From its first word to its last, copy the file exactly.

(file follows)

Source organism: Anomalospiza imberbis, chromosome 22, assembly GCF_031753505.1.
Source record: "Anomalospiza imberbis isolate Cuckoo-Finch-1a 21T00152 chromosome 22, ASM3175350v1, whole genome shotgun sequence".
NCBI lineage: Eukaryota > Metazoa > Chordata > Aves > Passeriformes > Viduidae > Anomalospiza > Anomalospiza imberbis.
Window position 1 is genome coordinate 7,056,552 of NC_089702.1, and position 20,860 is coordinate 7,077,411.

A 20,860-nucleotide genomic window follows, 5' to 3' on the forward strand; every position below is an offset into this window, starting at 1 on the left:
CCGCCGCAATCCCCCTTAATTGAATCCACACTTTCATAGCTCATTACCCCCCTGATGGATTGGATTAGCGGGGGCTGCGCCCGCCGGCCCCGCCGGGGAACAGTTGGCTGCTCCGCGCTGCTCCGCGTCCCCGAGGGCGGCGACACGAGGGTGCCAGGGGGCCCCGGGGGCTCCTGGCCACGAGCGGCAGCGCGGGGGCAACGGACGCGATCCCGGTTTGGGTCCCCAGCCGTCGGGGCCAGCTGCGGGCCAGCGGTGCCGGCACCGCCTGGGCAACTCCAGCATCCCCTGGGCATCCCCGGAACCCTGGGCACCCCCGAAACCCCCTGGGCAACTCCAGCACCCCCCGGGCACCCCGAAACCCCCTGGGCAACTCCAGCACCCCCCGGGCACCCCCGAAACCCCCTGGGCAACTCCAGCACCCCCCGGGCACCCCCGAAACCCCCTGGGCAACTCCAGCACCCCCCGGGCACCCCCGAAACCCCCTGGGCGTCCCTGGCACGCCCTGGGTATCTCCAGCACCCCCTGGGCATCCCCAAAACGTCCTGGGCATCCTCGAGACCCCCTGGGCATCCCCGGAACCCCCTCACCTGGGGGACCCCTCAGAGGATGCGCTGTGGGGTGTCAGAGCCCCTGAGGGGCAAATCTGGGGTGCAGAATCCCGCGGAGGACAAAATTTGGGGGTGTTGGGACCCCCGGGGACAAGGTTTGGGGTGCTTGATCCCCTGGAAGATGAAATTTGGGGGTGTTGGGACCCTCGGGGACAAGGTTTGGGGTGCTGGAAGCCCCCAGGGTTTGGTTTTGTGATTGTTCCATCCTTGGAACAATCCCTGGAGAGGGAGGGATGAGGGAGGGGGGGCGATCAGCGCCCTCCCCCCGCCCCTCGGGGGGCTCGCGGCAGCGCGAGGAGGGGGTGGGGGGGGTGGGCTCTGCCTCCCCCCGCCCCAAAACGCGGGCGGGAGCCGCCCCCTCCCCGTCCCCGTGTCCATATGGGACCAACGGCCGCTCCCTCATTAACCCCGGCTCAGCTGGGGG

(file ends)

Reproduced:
Source organism: Anomalospiza imberbis, chromosome 22, assembly GCF_031753505.1.
Source record: "Anomalospiza imberbis isolate Cuckoo-Finch-1a 21T00152 chromosome 22, ASM3175350v1, whole genome shotgun sequence".
NCBI lineage: Eukaryota > Metazoa > Chordata > Aves > Passeriformes > Viduidae > Anomalospiza > Anomalospiza imberbis.
Window position 1 is genome coordinate 7,056,552 of NC_089702.1, and position 20,860 is coordinate 7,077,411.

A 20,860-nucleotide genomic window follows, 5' to 3' on the forward strand; every position below is an offset into this window, starting at 1 on the left:
CCGCCGCAATCCCCCTTAATTGAATCCACACTTTCATAGCTCATTACCCCCCTGATGGATTGGATTAGCGGGGGCTGCGCCCGCCGGCCCCGCCGGGGAACAGTTGGCTGCTCCGCGCTGCTCCGCGTCCCCGAGGGCGGCGACACGAGGGTGCCAGGGGGCCCCGGGGGCTCCTGGCCACGAGCGGCAGCGCGGGGGCAACGGACGCGATCCCGGTTTGGGTCCCCAGCCGTCGGGGCCAGCTGCGGGCCAGCGGTGCCGGCACCGCCTGGGCAACTCCAGCATCCCCTGGGCATCCCCGGAACCCTGGGCACCCCCGAAACCCCCTGGGCAACTCCAGCACCCCCCGGGCACCCCGAAACCCCCTGGGCAACTCCAGCACCCCCCGGGCACCCCCGAAACCCCCTGGGCAACTCCAGCACCCCCCGGGCACCCCCGAAACCCCCTGGGCAACTCCAGCACCCCCCGGGCACCCCCGAAACCCCCTGGGCGTCCCTGGCACGCCCTGGGTATCTCCAGCACCCCCTGGGCATCCCCAAAACGTCCTGGGCATCCTCGAGACCCCCTGGGCATCCCCGGAACCCCCTCACCTGGGGGACCCCTCAGAGGATGCGCTGTGGGGTGTCAGAGCCCCTGAGGGGCAAATCTGGGGTGCAGAATCCCGCGGAGGACAAAATTTGGGGGTGTTGGGACCCCCGGGGACAAGGTTTGGGGTGCTTGATCCCCTGGAAGATGAAATTTGGGGGTGTTGGGACCCTCGGGGACAAGGTTTGGGGTGCTGGAAGCCCCCAGGGTTTGGTTTTGTGATTGTTCCATCCTTGGAACAATCCCTGGAGAGGGAGGGATGAGGGAGGGGGGGCGATCAGCGCCCTCCCCCCGCCCCTCGGGGGGCTCGCGGCAGCGCGAGGAGGGGGTGGGGGGGGTGGGCTCTGCCTCCCCCCGCCCCAAAACGCGGGCGGGAGCCGCCCCCTCCCCGTCCCCGTGTCCATATGGGACCAACGGCCGCTCCCTCATTAACCCCGGCTCAGCTGGGGG